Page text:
District judge candidates respond to Press-Herald questions

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The next District Judge for Webster and Bossier parishes will be decided Oct. 14.

Assistant District Attorney Lane Pittard and lawyer Cynthia Carroll-Bridges were the only two candidates to qualify to fill the vacant seat and unexpired term of Jeff Cox, who was elected to the Second Circuit Court of Appeal last year.

Pittard currently serves as First Assistant District Attorney for Bossier and Webster parishes and has held that position for 14 years. He is Certified Public Accountant, a small business owner, and has practiced law for more than 24 years.

Pittard, a native of Minden, is avid outdoorsman and musician. He is a member of the praise band of band at the First United Methodist Church in Bossier City. He and Adelise, his wife of 36 years, live in Benton. They have two sons, Rob who works for a movie production company and Don who works for the Bossier Parish Sheriff’s Department.

Carroll-Bridges, a lifelong Republican and a lawyer who practices in the areas of family law and mediation, serves as a member of both the Bossier Bar Association and the Shreveport Bar Association and previously served as President of the Women’s Section of the Shreveport Bar Association. Carroll-Bridges is also a certified mediator with Effective Mediation Services, handling civil and family law matters. She finds mediation to be very fulfilling because she can bring broken families to the table to work out their issues together amicably.

Both candidates were asked the same questions via phone. The following is their responses.

Why would you like to be the next District Judge?

LP: “So I can continue to serve the same citizens that I currently serve as a prosecutor, but in a different capacity.”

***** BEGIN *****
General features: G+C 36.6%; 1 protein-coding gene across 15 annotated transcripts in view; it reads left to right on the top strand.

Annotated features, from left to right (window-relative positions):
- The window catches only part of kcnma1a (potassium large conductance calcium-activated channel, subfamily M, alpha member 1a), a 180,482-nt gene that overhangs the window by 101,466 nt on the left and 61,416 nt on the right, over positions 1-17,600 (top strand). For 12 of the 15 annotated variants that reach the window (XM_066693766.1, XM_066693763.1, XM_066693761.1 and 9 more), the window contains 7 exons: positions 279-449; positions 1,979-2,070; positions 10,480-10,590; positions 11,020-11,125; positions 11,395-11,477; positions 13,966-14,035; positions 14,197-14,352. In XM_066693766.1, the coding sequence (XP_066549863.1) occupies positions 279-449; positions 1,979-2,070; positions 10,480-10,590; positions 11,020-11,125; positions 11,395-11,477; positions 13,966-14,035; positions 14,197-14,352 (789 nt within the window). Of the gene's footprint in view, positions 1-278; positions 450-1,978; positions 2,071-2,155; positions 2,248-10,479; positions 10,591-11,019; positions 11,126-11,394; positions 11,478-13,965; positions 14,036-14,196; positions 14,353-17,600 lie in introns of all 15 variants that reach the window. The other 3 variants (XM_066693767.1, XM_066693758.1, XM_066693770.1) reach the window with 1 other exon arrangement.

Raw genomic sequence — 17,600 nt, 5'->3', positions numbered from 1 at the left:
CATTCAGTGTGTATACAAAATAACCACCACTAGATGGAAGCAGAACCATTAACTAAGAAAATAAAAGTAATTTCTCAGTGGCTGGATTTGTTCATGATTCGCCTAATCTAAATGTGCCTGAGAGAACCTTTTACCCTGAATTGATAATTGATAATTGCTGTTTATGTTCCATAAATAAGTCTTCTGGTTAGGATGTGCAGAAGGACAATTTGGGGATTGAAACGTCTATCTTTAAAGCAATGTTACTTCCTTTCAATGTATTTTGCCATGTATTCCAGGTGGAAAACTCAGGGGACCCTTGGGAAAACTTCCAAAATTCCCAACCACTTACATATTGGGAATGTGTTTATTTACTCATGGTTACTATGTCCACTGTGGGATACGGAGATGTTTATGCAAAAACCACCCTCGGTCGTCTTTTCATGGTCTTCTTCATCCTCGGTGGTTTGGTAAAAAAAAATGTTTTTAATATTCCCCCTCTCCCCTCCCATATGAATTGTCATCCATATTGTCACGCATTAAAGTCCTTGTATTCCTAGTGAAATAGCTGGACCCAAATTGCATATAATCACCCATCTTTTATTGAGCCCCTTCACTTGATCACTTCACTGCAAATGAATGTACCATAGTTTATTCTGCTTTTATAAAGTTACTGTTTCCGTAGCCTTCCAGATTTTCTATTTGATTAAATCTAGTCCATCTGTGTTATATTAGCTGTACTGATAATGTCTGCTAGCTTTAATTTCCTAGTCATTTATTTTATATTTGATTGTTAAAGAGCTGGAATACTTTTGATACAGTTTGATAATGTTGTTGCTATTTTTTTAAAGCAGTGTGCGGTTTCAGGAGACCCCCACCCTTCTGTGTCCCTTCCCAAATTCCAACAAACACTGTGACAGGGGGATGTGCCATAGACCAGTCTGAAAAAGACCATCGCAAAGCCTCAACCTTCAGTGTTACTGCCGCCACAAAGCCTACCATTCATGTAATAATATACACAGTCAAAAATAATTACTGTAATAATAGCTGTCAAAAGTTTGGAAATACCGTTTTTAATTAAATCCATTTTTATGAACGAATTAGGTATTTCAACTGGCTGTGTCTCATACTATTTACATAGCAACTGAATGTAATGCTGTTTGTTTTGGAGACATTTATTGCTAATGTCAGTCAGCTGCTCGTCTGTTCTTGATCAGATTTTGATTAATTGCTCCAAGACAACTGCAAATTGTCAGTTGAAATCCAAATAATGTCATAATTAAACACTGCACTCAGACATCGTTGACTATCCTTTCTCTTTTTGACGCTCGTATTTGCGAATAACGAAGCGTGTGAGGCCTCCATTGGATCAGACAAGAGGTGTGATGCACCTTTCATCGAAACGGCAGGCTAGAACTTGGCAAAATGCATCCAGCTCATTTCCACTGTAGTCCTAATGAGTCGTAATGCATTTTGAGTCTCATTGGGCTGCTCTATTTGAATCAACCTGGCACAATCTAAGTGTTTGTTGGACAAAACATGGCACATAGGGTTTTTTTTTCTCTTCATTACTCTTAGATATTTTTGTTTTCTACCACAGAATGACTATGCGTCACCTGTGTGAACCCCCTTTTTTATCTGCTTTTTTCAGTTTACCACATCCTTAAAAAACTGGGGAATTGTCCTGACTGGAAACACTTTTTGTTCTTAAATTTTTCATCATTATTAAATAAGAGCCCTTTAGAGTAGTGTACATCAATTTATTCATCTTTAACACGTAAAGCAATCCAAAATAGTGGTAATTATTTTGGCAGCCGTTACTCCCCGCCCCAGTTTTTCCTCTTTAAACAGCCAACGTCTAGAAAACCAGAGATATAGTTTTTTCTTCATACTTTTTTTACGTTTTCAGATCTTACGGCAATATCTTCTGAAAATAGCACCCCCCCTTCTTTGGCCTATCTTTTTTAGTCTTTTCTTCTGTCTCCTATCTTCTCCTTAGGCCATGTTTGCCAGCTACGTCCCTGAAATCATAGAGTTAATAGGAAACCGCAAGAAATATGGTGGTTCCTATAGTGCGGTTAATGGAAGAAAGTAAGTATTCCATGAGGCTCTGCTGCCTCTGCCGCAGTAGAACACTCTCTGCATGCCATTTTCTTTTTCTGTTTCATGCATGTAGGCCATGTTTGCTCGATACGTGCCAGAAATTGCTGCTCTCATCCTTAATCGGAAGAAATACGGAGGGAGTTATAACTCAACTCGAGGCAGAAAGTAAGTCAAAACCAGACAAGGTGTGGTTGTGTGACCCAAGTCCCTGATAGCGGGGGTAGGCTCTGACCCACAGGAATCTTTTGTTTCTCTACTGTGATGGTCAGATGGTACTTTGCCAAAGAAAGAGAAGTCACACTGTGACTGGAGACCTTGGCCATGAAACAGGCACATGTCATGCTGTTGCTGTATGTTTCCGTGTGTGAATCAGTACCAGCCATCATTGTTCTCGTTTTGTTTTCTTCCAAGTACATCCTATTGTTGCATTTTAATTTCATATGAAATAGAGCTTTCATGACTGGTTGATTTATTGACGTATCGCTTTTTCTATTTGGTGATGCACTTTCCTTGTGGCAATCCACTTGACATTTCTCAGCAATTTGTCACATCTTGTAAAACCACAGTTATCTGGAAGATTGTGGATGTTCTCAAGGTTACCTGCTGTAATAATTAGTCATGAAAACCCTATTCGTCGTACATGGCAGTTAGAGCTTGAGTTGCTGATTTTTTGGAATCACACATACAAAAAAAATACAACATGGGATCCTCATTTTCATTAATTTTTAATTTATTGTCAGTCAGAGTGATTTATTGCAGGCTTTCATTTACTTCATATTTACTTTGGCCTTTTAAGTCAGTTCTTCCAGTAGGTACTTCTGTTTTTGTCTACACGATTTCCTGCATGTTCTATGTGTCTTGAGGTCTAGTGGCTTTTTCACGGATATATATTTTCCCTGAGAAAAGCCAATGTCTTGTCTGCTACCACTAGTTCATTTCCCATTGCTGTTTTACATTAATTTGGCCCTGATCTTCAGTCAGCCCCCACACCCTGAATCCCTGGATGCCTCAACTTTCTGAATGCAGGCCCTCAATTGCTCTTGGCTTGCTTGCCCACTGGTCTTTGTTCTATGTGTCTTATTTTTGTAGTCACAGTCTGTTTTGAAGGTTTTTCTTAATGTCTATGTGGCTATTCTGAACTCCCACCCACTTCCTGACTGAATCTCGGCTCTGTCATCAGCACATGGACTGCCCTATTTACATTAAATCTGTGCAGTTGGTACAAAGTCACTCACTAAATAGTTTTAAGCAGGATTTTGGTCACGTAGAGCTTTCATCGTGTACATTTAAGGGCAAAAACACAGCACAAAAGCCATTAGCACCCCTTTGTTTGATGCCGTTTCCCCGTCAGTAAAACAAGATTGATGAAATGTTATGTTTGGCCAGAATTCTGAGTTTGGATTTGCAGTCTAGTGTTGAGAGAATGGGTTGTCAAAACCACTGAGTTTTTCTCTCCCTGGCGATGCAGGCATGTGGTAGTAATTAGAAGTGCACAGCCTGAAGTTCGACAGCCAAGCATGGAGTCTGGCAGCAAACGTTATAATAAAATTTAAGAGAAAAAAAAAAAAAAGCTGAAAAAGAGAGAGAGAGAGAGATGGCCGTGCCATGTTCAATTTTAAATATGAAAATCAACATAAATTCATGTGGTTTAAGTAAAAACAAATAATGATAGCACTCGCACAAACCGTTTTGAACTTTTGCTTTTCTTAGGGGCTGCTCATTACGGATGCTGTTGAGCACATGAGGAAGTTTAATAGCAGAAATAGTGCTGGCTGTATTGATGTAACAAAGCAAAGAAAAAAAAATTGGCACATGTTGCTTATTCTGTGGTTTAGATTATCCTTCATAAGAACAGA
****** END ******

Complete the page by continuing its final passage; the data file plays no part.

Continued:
CCB: “I want to be the next District Judge just to have a change up there. There’s no diversity on the bench. There’s never been a woman on the bench. I think I would bring a different perspective and I think it’s time for a change.”

How will your past career experiences help you if you are elected?

LP: “I’ve been a criminal prosecutor the last 14 years and currently the chief criminal prosecutor for our district. I’ve prosecuted many criminal cases and jury trials. One of the things that a judge has to do is rule objections during the course of jury trials. I’m uniquely qualified in that aspect. Also, I’m a certified public accountant so I’m certified with business litigation matters.

CCB: “I’ve handled a little bit of everything. Nothing is foreign to me. More specifically, I’ve handled a lot of family law cases with my mediation background. Family law is pretty important … if I can treat each of those families as a unit to help them heal, it might have a ripple effect and help society all around.”

What will be your priorities be if you are elected?

LP: “My priorities are probably best found in Micah [6:8], where it says to love mercy, do justice and walk humbly with the Lord. That is what I intend to do. That’s one I’ve done with my career in the DA’s office and that’s what I intend to continue doing as a judge.”

CCB: “To make my courtroom efficient, to treat everyone fairly and honestly. I’m all about victims rights. I want to see any of the criminals that need to be fully prosecuted that they’re actually being prosecuted and I’m not just taking plea deals that don’t necessarily smell right.”

Would you make any changes to the system if elected?

LP: “I’m open to changes, but I think that we have a very efficient court system when you consider the volume of cases we handle in court. It’s not perfect … I see how other jurisdictions do things and maybe I’m bias, but I think our system is better. We do better with less.”

CCB: “That’s a tough one because I don’t know what changes we could make to the system. Our job is to basically enforce the law. If the law is broken, there are consequences. If anything, I’d like to see it more efficient and easier for people to get through the system. I don’t know what you can change short of just being there everyday and making sure the job gets done to the best of your ability.”

What would you like to say to potential voters?

LP: “I promise that, if I’m elected, I will continue to seek justice, love mercy and walk humbly. That’s what I intend to do.”

CCB: “I’m not a politician. I’m not part of the good ole’ boys system. I’m doing it for the people, not for the politics. I’m going to treat everyone the same, fairly and honestly. I think it’s time for a change and I’m ready to do it.”


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